The mechanisms of HIV transmission from mothers to infants are poorly understood. A possible mechanism of in utero transmission is transplacental transfer of HIV-infected maternal leukocytes into the fetal circulation during pregnancy.
To determine if the frequency of in utero HIV infection correlates with presence or levels of maternal cells (MC) in placenta-derived cord blood.
DNA was extracted from dried cord blood spots (DBS) from newborns born to HIV+ mothers and corresponding maternal DBS specimens. Paired mother-infant samples were probed to identify unique maternal sequences targeted by 24 allele-specific real-time PCR assays. Infant DBS-derived DNA was then probed in replicate analyses for non-inherited maternal allelic-sequences. Rates of detection and levels of maternal cells in DBS samples of HIV(+) and HIV(−) newborns were compared.
Of 114 mother-infant pairs with informative alleles, 38 newborns were HIV(+) and 76 HIV(−), based on detection of HIV DNA/RNA at birth. MC were detected in 23 of 38 HIV(+) newborns (60.5%) and in 47 of 76 HIV(−) newborns (61.8%). The mean and median concentrations of nucleated maternal cells in DBS for the HIV(+)/MC(+) newborns (N=23) were 0.33% and 0.27%, respectively, compared with 0.09% and 0.10% for the HIV(−)/MC(+) newborns (N=47) (Two-Sample T-test for means: p=0.78).
There was no significant difference in rates of detection or concentrations of MC in DBS between HIV(+) and HIV(−) newborns. Therefore, we could not demonstrate a correlation between MC in DBS, assumed to reflect levels of in utero maternal-fetal cell trafficking, and the risk of in utero HIV transmission.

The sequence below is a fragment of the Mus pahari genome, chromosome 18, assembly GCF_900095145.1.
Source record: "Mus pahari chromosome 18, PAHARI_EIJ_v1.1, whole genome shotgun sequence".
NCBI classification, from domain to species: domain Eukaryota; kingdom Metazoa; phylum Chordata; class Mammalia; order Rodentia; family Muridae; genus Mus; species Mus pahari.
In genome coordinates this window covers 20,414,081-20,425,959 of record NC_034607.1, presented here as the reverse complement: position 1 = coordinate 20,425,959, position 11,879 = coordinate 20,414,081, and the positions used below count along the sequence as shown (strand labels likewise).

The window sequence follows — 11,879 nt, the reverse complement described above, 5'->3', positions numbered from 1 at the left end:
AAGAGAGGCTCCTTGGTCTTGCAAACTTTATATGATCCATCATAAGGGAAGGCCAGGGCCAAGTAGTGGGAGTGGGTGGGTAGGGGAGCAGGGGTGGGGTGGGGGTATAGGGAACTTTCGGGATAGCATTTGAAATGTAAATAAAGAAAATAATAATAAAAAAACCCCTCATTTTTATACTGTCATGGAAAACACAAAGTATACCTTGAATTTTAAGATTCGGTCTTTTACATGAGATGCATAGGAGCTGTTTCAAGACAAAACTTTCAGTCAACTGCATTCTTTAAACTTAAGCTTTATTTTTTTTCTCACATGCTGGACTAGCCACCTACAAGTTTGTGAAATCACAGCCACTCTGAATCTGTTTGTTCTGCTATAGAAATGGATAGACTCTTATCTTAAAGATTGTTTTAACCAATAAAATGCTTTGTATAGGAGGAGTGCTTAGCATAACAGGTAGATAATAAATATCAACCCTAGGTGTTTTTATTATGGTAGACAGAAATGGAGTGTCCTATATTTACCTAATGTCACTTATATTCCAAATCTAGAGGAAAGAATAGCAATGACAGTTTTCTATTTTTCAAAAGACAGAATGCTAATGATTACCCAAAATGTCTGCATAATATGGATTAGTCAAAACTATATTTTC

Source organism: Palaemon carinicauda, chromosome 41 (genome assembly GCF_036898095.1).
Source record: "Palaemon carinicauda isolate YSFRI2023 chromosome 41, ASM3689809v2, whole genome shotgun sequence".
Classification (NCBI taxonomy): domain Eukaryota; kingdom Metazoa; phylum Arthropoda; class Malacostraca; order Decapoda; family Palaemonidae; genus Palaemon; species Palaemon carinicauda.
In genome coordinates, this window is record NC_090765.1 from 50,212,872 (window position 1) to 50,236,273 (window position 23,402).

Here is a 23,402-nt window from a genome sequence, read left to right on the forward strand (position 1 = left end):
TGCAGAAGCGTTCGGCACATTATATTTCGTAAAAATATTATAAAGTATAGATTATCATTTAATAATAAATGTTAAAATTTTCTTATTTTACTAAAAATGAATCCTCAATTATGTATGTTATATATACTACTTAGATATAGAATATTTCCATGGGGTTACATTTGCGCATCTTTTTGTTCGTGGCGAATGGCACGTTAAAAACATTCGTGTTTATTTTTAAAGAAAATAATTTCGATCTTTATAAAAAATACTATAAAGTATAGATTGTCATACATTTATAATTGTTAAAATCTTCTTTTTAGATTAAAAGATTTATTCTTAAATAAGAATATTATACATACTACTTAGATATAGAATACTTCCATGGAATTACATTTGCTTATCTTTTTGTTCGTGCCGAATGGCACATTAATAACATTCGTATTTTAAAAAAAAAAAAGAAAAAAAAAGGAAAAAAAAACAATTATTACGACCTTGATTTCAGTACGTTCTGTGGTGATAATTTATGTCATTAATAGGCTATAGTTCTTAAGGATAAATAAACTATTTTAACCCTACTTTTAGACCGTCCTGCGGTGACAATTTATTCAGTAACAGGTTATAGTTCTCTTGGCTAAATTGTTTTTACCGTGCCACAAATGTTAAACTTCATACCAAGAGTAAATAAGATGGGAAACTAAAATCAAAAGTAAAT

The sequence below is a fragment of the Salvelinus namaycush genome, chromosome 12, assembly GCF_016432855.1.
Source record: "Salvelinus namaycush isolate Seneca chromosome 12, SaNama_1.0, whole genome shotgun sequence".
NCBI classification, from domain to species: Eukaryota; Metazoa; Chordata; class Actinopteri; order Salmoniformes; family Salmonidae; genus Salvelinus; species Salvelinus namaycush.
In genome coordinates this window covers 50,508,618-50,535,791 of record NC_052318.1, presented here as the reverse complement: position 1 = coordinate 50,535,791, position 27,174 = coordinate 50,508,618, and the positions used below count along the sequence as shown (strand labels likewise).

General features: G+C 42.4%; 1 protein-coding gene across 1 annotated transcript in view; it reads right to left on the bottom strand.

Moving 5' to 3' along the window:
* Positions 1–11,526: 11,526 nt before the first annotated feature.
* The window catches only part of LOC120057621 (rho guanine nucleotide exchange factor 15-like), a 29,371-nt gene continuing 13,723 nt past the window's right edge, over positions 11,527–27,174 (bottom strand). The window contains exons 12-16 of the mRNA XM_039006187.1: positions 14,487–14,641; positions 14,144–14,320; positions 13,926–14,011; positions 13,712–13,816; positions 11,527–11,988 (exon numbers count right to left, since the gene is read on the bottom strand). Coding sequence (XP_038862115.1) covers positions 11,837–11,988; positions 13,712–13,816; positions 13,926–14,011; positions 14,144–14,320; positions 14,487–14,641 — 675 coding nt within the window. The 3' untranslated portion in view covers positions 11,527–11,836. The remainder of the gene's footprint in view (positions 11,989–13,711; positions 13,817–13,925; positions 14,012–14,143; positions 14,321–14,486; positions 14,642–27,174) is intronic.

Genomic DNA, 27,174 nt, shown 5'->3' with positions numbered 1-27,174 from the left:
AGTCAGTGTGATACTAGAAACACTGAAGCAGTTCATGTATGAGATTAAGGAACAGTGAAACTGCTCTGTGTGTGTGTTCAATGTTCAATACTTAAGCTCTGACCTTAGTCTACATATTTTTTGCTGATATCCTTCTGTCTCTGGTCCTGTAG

HIV; maternal-fetal transmission; polymerase chain reaction; PCR; microchimerism; placenta
In patients with chronic hepatitis C, the hepatitis C virus (HCV) RNA level is an important predictor of treatment response. To explore the relationship of HCV RNA with viral and demographic factors, as well as IL28B genotype, we examined viral levels in an ethnically diverse group of injection drug users (IDUs). Between 1998 and 2000, the Urban Health Study (UHS) recruited IDUs from street settings in San Francisco Bay area neighborhoods. Participants who were positive by HCV EIA were tested for HCV viremia by a bDNA assay. HCV genotype was determined by sequencing the HCV NS5B region. For a subset of participants, IL28B rs12979860 genotype was determined by Taqman. Among 1701 participants with HCV viremia, median age was 46 years and median duration of injection drug use was 26 years; 56.0% were African American and 34.0% were of European ancestry (non-Hispanic). HIV-1 prevalence was 13.9%. The overall median HCV RNA level was 6.45 log10 copies/ml. In unadjusted analyses, higher levels were found with older age, male gender, African American ancestry, HBV infection, HIV-1 infection and IL28B rs12979860-CC genotype; compared to participants infected with HCV genotype 1, HCV RNA was lower in participants with genotype 3 or genotype 4. In an adjusted analysis, age, gender, racial ancestry, HIV-1 infection, HCV genotype and IL28B rs12979860 genotype were all independently associated with HCV RNA. Conclusion: The level of HCV viremia is influenced by a large number of demographic, viral and human genetic factors.
epidemiology; genetics; HCV; IL28B; viremia